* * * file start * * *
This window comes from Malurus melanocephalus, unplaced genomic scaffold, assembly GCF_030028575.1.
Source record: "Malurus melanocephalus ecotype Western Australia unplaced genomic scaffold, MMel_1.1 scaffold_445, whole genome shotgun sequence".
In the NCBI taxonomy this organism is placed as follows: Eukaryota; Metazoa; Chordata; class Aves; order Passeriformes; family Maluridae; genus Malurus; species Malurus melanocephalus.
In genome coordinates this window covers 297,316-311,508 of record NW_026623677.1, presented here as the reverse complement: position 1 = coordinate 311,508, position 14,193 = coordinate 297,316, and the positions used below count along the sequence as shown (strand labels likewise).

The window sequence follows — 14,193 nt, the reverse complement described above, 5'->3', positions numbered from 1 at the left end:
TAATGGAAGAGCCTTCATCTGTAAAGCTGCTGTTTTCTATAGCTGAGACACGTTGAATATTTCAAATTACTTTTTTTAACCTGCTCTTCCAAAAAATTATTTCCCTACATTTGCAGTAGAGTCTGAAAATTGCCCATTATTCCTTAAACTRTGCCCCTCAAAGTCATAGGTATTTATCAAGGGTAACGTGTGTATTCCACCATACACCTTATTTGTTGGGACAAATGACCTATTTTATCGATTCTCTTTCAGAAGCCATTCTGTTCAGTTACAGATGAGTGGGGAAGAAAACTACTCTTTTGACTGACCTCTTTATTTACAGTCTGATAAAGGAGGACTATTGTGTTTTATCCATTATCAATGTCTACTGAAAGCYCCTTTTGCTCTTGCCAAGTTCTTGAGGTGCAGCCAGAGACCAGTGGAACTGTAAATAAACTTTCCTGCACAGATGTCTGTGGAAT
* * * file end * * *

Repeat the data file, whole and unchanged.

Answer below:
This window comes from Malurus melanocephalus, unplaced genomic scaffold, assembly GCF_030028575.1.
Source record: "Malurus melanocephalus ecotype Western Australia unplaced genomic scaffold, MMel_1.1 scaffold_445, whole genome shotgun sequence".
In the NCBI taxonomy this organism is placed as follows: Eukaryota; Metazoa; Chordata; class Aves; order Passeriformes; family Maluridae; genus Malurus; species Malurus melanocephalus.
In genome coordinates this window covers 297,316-311,508 of record NW_026623677.1, presented here as the reverse complement: position 1 = coordinate 311,508, position 14,193 = coordinate 297,316, and the positions used below count along the sequence as shown (strand labels likewise).

The window sequence follows — 14,193 nt, the reverse complement described above, 5'->3', positions numbered from 1 at the left end:
TAATGGAAGAGCCTTCATCTGTAAAGCTGCTGTTTTCTATAGCTGAGACACGTTGAATATTTCAAATTACTTTTTTTAACCTGCTCTTCCAAAAAATTATTTCCCTACATTTGCAGTAGAGTCTGAAAATTGCCCATTATTCCTTAAACTRTGCCCCTCAAAGTCATAGGTATTTATCAAGGGTAACGTGTGTATTCCACCATACACCTTATTTGTTGGGACAAATGACCTATTTTATCGATTCTCTTTCAGAAGCCATTCTGTTCAGTTACAGATGAGTGGGGAAGAAAACTACTCTTTTGACTGACCTCTTTATTTACAGTCTGATAAAGGAGGACTATTGTGTTTTATCCATTATCAATGTCTACTGAAAGCYCCTTTTGCTCTTGCCAAGTTCTTGAGGTGCAGCCAGAGACCAGTGGAACTGTAAATAAACTTTCCTGCACAGATGTCTGTGGAAT